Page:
This Hamilton 4992B came into our shop without a crown. It was also running intermittently. It was fairly dirty, which can make any watch run intermittently. In addition to being dirty, this watch needed a new balance staff to run well. These things were both spotted prior to disassembling the watch.
We completely disassemble each pocket watch when we perform a service and inspect each part. In doing so to this watch, we found that the sweep wheel (which drives the sweep second hand) was out of true – it wasn’t flat. We trued the sweep wheel, not because it was causing a problem, but because it wasn’t the way it was when it came from the factory.
There are a few differences between 4992B and 992B pocket watches. I won’t go into them all (mainly because if I claim to cover them all I will forget one).
The most noticeable difference is the second hand. On 992B watches, the second hand is attached to the 4th wheel and is found at the six o’clock position on the dial. In other words, it is at the same spot it is on nearly every other pocket watch made until this watch was released. Directly related to this is the hack mechanism. 992B pocket watches will continue to run when the crown is pulled into the setting position even though they will run a little slower in this position due to the watch also driving the setting position. On a 4992B, pulling the crown out sends a small wire into contact with the balance wheel, stopping the watch. This allowed military personnel using the 4992B to synchronize their watches down to the second. Most military personnel using the 4992B were in a position requiring precise timekeeping for navigational purposes.
The 4992B has one more jewel than the 992B does. This extra jewel is to reduce the friction caused by the sweep hand pinion.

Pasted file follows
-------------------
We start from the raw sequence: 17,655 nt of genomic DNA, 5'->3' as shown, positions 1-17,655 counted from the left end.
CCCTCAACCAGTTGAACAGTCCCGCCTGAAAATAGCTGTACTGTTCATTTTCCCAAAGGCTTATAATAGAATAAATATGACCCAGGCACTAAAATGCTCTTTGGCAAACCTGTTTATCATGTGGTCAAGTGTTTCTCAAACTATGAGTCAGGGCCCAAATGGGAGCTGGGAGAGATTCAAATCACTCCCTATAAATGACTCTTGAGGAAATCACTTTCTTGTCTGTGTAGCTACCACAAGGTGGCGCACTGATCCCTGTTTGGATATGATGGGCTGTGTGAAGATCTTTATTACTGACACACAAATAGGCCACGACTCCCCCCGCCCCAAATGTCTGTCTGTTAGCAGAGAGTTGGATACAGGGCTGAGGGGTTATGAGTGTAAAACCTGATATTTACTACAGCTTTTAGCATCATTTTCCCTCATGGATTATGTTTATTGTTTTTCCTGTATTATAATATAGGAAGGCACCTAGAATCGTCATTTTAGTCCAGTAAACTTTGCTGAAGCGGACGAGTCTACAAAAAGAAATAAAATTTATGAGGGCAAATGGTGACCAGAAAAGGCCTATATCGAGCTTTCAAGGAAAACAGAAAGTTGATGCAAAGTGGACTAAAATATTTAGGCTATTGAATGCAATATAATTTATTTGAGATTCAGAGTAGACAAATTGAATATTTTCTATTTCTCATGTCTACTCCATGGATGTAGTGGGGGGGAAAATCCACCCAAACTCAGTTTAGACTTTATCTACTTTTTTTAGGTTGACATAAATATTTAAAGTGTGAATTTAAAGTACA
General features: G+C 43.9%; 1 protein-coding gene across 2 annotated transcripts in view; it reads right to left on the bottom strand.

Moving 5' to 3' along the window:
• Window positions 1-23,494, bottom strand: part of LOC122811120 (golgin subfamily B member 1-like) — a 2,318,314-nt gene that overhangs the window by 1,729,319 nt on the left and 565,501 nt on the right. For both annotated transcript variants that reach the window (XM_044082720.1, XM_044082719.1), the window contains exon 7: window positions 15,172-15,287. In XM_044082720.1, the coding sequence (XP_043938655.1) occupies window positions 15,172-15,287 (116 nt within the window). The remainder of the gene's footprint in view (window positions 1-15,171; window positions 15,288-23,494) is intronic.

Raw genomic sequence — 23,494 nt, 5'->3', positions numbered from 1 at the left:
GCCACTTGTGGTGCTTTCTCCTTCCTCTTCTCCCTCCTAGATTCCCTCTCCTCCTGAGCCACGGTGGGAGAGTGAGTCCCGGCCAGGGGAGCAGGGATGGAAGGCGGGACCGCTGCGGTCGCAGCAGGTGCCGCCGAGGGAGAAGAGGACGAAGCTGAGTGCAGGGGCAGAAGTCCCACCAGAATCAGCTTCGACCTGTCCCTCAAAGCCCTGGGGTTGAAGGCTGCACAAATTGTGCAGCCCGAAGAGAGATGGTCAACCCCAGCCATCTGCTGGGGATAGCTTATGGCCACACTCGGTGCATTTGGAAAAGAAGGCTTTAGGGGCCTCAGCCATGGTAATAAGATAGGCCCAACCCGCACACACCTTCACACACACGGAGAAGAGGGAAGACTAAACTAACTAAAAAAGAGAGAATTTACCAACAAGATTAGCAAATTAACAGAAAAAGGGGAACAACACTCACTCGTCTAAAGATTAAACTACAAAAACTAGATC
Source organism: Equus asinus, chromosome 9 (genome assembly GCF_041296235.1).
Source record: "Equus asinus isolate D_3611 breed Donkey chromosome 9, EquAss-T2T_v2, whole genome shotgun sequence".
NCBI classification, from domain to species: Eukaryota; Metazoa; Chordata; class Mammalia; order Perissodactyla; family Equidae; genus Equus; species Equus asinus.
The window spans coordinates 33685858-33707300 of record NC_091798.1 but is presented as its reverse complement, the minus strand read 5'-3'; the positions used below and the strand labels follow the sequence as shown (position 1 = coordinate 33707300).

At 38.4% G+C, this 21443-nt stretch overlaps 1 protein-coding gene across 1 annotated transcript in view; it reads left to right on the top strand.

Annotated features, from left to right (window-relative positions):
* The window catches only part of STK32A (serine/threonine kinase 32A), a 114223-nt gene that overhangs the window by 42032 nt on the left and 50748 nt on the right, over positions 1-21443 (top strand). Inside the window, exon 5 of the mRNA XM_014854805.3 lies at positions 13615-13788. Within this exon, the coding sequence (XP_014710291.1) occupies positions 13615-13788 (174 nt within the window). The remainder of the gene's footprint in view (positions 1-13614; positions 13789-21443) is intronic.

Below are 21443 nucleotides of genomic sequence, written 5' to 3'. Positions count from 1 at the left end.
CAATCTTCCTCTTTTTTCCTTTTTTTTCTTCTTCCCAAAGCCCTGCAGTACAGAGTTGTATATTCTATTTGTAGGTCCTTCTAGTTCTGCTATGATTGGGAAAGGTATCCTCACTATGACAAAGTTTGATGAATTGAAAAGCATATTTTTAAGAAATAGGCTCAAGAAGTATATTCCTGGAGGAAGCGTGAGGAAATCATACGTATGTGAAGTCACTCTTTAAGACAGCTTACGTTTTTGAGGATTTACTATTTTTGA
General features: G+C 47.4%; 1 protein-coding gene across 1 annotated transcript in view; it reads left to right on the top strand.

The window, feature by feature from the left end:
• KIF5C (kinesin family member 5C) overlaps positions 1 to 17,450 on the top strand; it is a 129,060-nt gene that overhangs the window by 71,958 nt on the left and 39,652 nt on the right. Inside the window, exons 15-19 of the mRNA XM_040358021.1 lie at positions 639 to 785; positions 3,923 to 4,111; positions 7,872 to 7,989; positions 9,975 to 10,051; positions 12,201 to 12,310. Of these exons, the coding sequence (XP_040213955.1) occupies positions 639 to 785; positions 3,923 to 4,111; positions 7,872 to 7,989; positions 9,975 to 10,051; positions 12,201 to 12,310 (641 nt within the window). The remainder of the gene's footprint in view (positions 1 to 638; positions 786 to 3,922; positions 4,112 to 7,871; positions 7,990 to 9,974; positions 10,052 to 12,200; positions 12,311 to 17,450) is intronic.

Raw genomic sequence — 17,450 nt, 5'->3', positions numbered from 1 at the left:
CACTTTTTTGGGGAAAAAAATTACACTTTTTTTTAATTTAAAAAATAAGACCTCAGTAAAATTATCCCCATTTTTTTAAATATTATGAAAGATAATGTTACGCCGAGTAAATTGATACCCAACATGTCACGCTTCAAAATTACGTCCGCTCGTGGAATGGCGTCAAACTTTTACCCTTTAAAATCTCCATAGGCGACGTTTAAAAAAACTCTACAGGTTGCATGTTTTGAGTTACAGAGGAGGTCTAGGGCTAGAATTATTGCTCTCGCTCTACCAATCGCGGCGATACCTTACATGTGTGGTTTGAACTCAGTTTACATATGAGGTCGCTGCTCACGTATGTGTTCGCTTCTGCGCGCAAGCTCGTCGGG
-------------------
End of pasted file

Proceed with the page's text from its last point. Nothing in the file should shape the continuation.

The final difference we will discuss is that 4992B watches are 24 hour watches. The hour hand thus only rotates once a day, where on a 992B and other 12 hour watches the hour hand would make 2 full revolutions in a day.
This watch’s case was very brassed so we elected to not polish the case – doing so would have damaged it. A brassed case is simply a case in which the outermost material, in this case chrome, has worn away and revealed the case’s inner material.
This 4992B is now running well and has been keeping excellent time. We’ll send it back to the customer after we test it for a few more days.
“Do you want me to send the flack box with the watch?” the customer asked. Thinking about shipping weight only, I foolishly replied, “No.” Now, a few days after the 70th Anniversary D-Day settings, I really regret my answer.
You see, a generation of young men flew, sailed, and drove into combat with 4992B’s guiding and timing them. I’d love to see this watch in its flak box. It runs well on my desk, but that isn’t where it was made to run. It was made to run in a bomber that was straining to deliver a payload and to return a crew to base.
Hugh C. Weaver wrote in “WWII Bomber Pilot’s Poem:”
First it puffed, and then it bellowed, like a clashing cannonade
Belching ragged steel which ripped and then destroyed;
Tough metal twisted, engines coughed, heavies fought and then they swayed
‘Til they finally hit the rally and deployed.